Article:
UBC Theses and Dissertations
UBC Theses and Dissertations
The British Columbia Railway and regional development Gamble, Ellsworth Paul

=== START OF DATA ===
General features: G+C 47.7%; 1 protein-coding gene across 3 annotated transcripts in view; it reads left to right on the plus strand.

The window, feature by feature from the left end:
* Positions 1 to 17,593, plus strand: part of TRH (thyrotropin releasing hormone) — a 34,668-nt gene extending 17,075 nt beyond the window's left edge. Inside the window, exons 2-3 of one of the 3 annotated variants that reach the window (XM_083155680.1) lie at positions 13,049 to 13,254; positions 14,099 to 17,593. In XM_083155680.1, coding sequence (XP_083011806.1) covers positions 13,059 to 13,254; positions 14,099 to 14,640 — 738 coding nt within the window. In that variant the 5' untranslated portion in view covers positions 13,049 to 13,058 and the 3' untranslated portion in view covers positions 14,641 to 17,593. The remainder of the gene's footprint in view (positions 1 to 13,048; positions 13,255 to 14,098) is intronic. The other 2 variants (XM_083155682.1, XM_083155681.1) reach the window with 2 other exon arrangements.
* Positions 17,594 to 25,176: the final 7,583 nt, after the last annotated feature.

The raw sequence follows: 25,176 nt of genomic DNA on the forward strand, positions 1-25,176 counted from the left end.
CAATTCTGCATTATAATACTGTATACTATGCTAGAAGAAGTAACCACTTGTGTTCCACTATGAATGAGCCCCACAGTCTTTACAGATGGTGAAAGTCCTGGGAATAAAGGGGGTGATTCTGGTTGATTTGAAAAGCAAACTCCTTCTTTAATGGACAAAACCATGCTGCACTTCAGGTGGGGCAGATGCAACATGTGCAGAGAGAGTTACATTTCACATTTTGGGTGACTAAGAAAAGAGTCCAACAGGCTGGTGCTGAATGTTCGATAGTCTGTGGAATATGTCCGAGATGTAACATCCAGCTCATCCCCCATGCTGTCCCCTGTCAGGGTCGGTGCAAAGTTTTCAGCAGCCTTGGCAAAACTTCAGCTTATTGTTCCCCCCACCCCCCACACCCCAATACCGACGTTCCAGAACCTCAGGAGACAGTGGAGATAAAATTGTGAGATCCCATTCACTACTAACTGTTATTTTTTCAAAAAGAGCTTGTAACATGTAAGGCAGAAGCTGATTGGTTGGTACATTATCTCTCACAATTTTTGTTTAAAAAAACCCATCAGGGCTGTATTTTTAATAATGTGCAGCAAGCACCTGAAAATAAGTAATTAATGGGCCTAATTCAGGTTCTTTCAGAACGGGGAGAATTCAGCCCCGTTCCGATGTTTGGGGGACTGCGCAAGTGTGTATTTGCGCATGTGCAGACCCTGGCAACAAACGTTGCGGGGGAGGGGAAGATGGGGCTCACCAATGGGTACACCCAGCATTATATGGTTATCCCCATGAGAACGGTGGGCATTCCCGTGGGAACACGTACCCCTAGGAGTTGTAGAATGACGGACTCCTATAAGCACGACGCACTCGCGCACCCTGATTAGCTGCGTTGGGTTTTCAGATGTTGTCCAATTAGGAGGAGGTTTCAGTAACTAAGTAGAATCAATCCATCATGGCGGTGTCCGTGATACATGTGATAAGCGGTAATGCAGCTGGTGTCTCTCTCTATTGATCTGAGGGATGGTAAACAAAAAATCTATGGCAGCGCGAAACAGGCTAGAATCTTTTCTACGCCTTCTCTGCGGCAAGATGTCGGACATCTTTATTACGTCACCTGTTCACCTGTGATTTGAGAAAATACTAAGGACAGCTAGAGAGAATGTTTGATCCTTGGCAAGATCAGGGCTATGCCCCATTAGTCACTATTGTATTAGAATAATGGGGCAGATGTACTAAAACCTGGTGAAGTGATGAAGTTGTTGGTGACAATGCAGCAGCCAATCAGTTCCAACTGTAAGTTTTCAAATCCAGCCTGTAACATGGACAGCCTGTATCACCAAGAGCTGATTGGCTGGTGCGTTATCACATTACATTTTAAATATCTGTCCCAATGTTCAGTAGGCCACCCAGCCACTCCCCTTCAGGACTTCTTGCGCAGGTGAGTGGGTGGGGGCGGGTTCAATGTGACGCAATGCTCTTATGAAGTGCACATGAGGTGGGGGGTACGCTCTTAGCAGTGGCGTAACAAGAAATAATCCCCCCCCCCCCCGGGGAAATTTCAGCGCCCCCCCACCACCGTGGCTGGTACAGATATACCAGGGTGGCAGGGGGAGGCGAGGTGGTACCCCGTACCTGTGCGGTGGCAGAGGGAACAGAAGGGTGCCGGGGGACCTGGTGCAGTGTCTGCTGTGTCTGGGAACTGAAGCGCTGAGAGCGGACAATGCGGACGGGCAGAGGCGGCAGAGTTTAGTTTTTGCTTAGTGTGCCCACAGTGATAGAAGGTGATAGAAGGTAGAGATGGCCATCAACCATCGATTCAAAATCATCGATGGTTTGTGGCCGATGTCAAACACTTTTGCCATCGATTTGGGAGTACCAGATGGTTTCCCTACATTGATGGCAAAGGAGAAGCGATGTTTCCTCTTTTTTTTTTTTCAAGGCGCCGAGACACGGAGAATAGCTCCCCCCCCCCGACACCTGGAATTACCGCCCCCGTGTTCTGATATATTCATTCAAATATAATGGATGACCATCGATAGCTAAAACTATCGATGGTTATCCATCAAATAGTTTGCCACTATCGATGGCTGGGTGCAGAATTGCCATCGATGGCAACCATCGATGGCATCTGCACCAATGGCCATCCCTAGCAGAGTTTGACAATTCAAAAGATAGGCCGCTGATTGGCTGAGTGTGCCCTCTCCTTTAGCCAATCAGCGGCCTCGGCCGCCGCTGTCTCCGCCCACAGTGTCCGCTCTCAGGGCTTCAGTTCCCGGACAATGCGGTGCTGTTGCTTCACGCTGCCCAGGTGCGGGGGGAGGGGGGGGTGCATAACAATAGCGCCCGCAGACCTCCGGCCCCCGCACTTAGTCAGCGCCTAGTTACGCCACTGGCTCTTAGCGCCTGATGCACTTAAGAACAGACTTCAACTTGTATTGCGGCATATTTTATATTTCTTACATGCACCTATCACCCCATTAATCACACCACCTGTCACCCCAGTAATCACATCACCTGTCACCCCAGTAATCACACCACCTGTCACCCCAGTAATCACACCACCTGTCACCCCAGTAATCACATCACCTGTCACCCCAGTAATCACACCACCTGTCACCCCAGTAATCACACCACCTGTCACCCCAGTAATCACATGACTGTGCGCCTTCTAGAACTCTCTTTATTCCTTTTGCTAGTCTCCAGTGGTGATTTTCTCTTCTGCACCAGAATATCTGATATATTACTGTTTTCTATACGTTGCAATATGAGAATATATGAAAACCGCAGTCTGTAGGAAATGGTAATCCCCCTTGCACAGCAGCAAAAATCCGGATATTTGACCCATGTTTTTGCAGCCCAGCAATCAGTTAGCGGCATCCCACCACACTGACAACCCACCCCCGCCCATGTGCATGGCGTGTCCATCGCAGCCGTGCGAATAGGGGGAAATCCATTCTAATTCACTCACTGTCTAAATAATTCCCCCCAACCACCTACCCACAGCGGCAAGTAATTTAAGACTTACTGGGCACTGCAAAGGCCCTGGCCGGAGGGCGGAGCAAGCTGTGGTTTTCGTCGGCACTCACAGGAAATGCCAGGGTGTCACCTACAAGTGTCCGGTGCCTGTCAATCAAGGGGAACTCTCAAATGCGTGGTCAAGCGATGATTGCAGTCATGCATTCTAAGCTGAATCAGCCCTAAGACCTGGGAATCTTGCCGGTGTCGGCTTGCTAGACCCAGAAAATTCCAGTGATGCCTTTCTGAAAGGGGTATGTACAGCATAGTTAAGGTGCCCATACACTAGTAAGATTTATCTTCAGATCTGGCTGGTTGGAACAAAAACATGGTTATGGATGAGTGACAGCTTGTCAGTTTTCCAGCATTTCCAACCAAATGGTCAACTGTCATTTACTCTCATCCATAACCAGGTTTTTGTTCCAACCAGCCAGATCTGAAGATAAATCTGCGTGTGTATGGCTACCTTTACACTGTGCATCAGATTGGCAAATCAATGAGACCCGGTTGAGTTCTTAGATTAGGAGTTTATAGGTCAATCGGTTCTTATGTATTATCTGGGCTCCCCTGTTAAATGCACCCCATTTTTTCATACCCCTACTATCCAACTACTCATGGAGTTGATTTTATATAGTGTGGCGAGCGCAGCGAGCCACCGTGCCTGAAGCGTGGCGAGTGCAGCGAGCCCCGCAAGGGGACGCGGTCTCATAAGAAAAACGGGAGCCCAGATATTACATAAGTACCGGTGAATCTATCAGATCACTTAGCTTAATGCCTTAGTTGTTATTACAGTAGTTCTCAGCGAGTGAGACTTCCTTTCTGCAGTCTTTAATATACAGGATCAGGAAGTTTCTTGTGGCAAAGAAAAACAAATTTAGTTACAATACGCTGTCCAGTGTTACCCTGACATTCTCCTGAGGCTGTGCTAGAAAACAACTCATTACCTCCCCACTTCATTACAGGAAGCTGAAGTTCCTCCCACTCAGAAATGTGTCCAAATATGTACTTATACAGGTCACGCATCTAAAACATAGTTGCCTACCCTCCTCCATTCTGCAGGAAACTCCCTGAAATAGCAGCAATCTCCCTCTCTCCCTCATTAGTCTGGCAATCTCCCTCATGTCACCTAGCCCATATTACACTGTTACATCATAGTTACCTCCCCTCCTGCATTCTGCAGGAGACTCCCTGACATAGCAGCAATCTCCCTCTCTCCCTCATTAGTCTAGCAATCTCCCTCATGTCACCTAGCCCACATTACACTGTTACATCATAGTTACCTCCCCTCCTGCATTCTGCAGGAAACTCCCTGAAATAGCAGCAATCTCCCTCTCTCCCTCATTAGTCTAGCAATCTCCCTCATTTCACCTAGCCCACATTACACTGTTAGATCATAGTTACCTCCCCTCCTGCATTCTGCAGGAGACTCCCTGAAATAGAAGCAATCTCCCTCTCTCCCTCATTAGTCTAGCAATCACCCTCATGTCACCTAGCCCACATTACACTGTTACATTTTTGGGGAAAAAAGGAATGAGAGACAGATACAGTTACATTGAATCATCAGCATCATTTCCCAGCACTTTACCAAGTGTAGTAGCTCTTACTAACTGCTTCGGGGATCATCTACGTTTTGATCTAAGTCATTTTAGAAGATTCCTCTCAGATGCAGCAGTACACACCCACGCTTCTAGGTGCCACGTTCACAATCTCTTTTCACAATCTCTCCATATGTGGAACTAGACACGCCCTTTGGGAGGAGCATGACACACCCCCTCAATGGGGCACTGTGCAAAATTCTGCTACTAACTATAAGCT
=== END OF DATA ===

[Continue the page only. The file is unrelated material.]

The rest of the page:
This thesis considers the Pacific Great Eastern Railway, the British Columbia Railway as of April 1, 1972, a Provincial Crown corporation, and the implications of its extensions upon regional development. The indicators of regional development studied are population and industrial profiles. The time framework of the thesis is from 1952 to 1972, the period of the P.G.E. extensions. Two perspectives of the implications for regional development are examined. Chapter Two treats with the Provincial Government agencies whose policies have had the most effect in the study area. The financing, safety, and freight rate implications of the P.G.E. are discussed. In addition, general policies and inter-relationships with the P.G.E. of the following Provincial agencies are considered: B.C. Hydro, the Department of Highways, and the Forest Service. The third through sixth chapters consider the regional development of four regions: Squamish-Cariboo, Prince George, Peace River-Liard, and Omineca-Stikine. These regions, in turn, are broken into areas—usually to correspond with a central P.G.E. railway station and its commodity carloadings. The development within each area is studied in respect to population changes and industrial expansion since 1951. The P.G.E. commodity carloadings from 1966 through 1970 are used as indicators of regional development. The fluctuations of the carloadings of certain commodities, such as woodchips, lumber and veneer, merchandise, and machinery and parts, have been used to show the level of regional industrial development. Alone, the P.G.E. commodity carloadings are of little use. However, they take on more meaning in light of the policies of the Provincial Government agencies. The usefulness of the data takes a quantum leap when individual shippers indicate how much they ship, its routing, and its final destination. A limited attempt at this later refinement is provided by the responses of about fifty company and government officials to a single page, open-ended question letter. Most of these responses are in letter form although those companies with offices in Vancouver are interviews. A limitation of the technique used in this thesis to determine regional development is the inability to estimate the importance of the service sector. The obvious weight is given to the resource extraction and manufacturing sectors since these are the sectors which generate railway carloadings. Only when there is a significant population and the total carloadings are relatively low, are there suspicions of a large service sector or the possibility of significant truck shipments. The general conclusion to this thesis is that the Pacific Great Eastern Railway has stimulated regional development in the areas it serves directly. However, this development has been primarily in the forest products industry, in conjunction with Forest Service policies and technological improvements. The development of this industry has then provided a stimulus for maintenance and repair services and a more stable population base, which has helped to establish a need for improved highways.
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